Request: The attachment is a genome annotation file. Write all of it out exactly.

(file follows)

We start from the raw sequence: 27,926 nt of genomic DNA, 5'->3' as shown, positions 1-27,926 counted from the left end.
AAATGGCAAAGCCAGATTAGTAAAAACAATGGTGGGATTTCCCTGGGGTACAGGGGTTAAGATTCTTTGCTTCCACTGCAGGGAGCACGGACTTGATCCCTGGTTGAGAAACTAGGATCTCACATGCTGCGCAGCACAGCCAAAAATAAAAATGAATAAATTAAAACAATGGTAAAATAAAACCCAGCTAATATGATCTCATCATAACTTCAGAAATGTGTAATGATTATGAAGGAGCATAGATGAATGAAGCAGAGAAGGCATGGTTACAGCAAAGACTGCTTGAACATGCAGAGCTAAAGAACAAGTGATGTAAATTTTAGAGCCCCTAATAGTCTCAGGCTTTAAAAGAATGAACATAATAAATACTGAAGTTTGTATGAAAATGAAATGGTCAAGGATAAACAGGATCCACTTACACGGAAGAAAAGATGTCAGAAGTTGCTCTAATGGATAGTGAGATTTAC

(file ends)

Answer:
We start from the raw sequence: 27,926 nt of genomic DNA, 5'->3' as shown, positions 1-27,926 counted from the left end.
AAATGGCAAAGCCAGATTAGTAAAAACAATGGTGGGATTTCCCTGGGGTACAGGGGTTAAGATTCTTTGCTTCCACTGCAGGGAGCACGGACTTGATCCCTGGTTGAGAAACTAGGATCTCACATGCTGCGCAGCACAGCCAAAAATAAAAATGAATAAATTAAAACAATGGTAAAATAAAACCCAGCTAATATGATCTCATCATAACTTCAGAAATGTGTAATGATTATGAAGGAGCATAGATGAATGAAGCAGAGAAGGCATGGTTACAGCAAAGACTGCTTGAACATGCAGAGCTAAAGAACAAGTGATGTAAATTTTAGAGCCCCTAATAGTCTCAGGCTTTAAAAGAATGAACATAATAAATACTGAAGTTTGTATGAAAATGAAATGGTCAAGGATAAACAGGATCCACTTACACGGAAGAAAAGATGTCAGAAGTTGCTCTAATGGATAGTGAGATTTAC